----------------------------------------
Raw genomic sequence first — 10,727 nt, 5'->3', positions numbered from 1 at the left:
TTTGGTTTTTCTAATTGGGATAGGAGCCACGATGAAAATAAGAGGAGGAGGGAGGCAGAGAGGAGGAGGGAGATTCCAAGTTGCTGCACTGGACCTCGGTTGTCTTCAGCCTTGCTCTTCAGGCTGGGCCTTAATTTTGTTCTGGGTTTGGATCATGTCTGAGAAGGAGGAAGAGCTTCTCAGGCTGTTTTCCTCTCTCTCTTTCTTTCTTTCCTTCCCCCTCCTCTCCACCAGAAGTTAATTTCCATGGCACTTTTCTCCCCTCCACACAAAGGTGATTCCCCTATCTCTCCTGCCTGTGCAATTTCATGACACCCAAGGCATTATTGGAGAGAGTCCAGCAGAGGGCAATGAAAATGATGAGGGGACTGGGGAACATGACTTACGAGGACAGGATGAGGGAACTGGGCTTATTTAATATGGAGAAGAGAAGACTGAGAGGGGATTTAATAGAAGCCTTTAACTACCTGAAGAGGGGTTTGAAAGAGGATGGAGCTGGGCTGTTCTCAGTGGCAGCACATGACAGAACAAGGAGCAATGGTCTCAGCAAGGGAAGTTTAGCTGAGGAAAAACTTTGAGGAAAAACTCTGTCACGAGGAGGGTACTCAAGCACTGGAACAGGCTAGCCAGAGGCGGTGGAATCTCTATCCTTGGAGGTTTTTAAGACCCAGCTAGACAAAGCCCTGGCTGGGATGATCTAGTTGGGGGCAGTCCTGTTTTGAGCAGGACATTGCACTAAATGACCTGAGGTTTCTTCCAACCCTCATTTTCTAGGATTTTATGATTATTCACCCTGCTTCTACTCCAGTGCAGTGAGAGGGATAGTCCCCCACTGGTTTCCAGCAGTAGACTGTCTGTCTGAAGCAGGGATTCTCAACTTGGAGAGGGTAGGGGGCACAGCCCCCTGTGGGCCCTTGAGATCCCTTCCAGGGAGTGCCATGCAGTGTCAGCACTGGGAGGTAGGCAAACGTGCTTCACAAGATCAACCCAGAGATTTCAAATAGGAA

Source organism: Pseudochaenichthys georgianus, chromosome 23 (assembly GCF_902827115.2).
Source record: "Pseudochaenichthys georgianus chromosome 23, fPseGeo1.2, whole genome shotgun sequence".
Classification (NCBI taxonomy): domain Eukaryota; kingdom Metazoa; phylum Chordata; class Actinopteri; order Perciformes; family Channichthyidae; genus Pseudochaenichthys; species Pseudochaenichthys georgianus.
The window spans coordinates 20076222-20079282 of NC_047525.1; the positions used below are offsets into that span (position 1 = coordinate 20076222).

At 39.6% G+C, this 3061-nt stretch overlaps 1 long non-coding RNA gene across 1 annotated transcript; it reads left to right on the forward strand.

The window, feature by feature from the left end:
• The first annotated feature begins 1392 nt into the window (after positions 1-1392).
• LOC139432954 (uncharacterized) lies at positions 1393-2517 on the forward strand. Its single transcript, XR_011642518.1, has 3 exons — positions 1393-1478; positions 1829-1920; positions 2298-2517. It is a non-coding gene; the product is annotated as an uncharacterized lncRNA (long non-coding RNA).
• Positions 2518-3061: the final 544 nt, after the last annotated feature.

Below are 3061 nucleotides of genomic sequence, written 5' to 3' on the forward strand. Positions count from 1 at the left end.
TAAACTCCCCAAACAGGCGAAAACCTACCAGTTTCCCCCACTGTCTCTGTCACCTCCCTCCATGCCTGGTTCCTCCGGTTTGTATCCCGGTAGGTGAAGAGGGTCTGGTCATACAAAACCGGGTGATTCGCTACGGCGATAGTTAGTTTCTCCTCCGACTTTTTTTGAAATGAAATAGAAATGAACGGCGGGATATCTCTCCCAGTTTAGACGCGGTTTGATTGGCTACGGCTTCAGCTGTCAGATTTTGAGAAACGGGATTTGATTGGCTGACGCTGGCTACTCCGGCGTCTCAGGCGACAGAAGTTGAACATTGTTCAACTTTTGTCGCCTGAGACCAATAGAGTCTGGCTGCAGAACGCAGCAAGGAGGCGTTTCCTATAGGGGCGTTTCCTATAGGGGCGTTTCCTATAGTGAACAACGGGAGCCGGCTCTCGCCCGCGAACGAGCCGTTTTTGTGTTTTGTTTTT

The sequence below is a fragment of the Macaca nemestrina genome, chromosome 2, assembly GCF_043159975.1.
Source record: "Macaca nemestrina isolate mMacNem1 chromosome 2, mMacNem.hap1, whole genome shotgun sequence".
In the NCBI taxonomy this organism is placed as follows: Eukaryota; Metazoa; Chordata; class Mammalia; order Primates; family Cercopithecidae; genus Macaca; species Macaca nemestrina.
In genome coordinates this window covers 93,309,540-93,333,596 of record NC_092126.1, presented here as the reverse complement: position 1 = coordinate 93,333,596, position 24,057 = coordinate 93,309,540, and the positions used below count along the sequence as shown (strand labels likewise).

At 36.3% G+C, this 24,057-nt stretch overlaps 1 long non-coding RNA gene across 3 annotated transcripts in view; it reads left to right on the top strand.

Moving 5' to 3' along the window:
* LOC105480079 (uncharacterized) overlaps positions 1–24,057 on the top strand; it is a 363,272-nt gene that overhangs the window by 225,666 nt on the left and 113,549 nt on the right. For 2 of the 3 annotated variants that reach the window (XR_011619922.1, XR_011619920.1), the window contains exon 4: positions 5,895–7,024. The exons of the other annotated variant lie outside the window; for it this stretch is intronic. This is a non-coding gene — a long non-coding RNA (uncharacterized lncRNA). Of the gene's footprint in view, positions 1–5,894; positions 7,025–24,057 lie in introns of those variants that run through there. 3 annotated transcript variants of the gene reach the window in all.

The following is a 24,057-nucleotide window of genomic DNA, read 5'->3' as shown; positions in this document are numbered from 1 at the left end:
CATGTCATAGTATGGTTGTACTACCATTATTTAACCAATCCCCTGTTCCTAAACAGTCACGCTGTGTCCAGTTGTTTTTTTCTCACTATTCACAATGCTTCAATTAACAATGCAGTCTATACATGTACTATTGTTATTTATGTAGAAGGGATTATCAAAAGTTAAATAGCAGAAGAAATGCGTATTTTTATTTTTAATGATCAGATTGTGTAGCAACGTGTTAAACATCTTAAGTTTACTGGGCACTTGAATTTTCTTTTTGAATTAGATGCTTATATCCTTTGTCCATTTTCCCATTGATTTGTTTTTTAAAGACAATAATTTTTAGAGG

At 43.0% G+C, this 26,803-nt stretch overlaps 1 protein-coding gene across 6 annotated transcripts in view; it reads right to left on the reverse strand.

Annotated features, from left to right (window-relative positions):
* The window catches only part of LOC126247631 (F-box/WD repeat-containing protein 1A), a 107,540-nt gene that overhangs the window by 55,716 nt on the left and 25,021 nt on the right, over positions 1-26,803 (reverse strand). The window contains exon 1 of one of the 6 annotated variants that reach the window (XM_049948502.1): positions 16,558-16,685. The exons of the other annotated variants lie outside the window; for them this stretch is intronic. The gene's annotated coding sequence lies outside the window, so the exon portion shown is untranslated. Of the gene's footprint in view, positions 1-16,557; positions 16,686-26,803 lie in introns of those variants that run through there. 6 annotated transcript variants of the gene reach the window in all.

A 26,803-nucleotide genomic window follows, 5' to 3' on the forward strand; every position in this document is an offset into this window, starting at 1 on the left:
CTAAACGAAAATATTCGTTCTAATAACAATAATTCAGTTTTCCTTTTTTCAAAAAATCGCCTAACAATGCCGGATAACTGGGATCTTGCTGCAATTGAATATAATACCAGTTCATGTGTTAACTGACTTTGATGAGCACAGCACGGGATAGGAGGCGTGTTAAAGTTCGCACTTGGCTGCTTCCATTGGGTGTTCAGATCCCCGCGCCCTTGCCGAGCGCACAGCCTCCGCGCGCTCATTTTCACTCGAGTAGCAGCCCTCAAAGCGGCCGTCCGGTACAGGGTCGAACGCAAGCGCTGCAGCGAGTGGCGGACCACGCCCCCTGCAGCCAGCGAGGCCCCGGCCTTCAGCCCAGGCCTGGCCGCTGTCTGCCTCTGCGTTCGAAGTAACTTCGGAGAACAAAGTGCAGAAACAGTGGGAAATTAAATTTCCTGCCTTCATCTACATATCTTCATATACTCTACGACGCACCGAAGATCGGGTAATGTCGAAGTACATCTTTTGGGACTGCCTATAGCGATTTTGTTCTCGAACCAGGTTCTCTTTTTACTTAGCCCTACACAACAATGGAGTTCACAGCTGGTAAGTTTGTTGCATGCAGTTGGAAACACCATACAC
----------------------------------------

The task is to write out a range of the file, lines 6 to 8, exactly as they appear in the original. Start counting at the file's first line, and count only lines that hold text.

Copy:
The window spans coordinates 20076222-20079282 of NC_047525.1; the positions used below are offsets into that span (position 1 = coordinate 20076222).

At 39.6% G+C, this 3061-nt stretch overlaps 1 long non-coding RNA gene across 1 annotated transcript; it reads left to right on the forward strand.

The window, feature by feature from the left end: